Asus uses an ever-popular IPS display that's bright and has wide viewing angles. It's good at combating outdoor lighting and has plenty of contrast. The Transformer's IPS display is very good but not at the top of our list: it's not a color saturated as the iPad 2, Sony Tablet S or Samsung Galaxy Tab 10.1, but its a big step up from the Motorola Xoom, Acer Iconia Tab A500/A501 and Toshiba Thrive. The Sony Tablet S uses Sony's TruBlack technology similar to Bravia TVs. Blacks are deep and colors are deep and rich with a cinematic feel like film. It's better for ebook reading, and has a more neutral color bias with less harshness. They're both nice displays, but we give the edge to Sony. However, if you plan to use the tablet outdoors, the Transformer's somewhat brighter display is more viewable, though tablets in general aren't best viewed outdoors.

Win: Sony Tablet S

Design and Ergonomics

Sony clearly pulls ahead here, at least if you want to use the device as a tablet and not a notebook. The Sony weighs 1.3 pounds vs. 1.55 pounds and has a more compact and balanced design. It' simply the most comfortable tablet to hold for extended periods of time, and that's important for ebook reading and gaming with accelerometer-based games. The Sony has a more interesting and stylish look that's unique, though it's made entirely of plastic (just the back of the Transformer is plastic), and it lacks the Transformer's Gorilla Glass display. That said, the Tablet S is sturdy and durable (it's survived a few accidents in our office), though I'd invest in Sony's $25 anti-glare LCD protector.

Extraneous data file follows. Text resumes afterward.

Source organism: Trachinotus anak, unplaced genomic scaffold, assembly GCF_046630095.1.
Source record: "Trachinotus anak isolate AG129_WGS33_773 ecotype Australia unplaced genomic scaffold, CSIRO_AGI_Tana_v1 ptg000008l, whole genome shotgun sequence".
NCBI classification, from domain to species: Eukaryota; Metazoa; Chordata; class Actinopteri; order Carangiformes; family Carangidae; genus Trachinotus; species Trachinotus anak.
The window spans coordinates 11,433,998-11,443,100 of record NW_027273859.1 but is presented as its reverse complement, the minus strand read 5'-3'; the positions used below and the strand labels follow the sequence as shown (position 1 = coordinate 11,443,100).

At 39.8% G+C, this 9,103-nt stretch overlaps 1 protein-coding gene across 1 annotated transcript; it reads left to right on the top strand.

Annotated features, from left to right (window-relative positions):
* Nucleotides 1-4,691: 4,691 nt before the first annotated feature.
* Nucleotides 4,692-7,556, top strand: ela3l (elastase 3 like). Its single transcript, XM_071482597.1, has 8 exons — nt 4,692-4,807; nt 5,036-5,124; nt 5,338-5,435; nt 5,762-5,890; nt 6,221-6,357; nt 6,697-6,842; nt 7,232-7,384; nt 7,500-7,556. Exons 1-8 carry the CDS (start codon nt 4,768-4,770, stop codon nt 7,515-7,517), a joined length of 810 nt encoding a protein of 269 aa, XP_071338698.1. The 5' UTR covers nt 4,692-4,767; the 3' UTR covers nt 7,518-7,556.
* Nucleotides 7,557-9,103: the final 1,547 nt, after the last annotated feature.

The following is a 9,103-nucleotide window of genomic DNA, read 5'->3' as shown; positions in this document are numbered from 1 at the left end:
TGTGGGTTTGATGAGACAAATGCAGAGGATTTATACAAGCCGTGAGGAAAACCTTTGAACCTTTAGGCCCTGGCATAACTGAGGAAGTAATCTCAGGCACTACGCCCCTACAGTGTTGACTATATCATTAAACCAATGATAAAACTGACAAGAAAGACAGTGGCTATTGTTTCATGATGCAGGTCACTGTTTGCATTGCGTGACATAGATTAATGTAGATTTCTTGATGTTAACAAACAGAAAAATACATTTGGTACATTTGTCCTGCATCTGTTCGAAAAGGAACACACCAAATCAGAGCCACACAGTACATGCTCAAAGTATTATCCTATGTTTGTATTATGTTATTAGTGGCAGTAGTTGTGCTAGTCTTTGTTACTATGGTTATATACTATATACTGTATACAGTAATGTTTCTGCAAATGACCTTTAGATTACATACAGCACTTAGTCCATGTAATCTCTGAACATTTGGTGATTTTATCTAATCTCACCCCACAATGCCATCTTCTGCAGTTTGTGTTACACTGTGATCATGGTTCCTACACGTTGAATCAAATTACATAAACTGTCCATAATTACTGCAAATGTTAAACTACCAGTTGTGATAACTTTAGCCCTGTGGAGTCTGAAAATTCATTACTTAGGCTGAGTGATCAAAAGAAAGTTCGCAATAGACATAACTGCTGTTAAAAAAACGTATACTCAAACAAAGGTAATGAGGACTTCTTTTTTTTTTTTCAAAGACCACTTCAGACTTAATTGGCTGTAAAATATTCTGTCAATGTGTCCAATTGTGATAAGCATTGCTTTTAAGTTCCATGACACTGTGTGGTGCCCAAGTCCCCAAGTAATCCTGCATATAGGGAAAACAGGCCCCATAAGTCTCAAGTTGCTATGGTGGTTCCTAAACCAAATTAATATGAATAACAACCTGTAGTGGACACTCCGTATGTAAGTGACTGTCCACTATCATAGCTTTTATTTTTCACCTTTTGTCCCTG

The Transformer gains points for its incredibly innovative transformable design, but the Sony wins for portability, comfort and unique looks.

Win: Sony Tablet S


Asus wins this one hands down. You get an excellent Android 10.1" tablet for your money with all the hardware features you'd expect from a top quality tablet, including an IPS display.

Win: Asus Eee Pad Transformer


In the end, these are both top Android Honeycomb 3.2 tablets, and I'd be happy with either one. If you're looking for a multimedia and ebook reader tablet or want to play lots of accelerometer based games, the Sony is our pick. If you want a powerfully expandable netbook replacement or area simply on a tight budget but want a high quality tablet, the Asus wins.

Sony Tablet S vs. Asus Eee Pad Transformer Comparison video


Lisa Gade
Editor in Chief, MobileTechReview